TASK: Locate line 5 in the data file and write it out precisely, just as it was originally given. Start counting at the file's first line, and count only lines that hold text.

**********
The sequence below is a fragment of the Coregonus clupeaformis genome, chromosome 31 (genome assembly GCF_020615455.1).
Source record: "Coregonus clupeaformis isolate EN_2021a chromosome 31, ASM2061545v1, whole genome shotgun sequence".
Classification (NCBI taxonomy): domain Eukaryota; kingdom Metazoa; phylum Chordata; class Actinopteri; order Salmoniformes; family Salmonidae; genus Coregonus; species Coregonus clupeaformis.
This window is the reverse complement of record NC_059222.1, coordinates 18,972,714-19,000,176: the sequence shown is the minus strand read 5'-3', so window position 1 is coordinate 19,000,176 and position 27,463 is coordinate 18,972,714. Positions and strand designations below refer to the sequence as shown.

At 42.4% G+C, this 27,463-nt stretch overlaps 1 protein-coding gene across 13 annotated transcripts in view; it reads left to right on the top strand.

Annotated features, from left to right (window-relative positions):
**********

At 42.4% G+C, this 27,463-nt stretch overlaps 1 protein-coding gene across 13 annotated transcripts in view; it reads left to right on the top strand.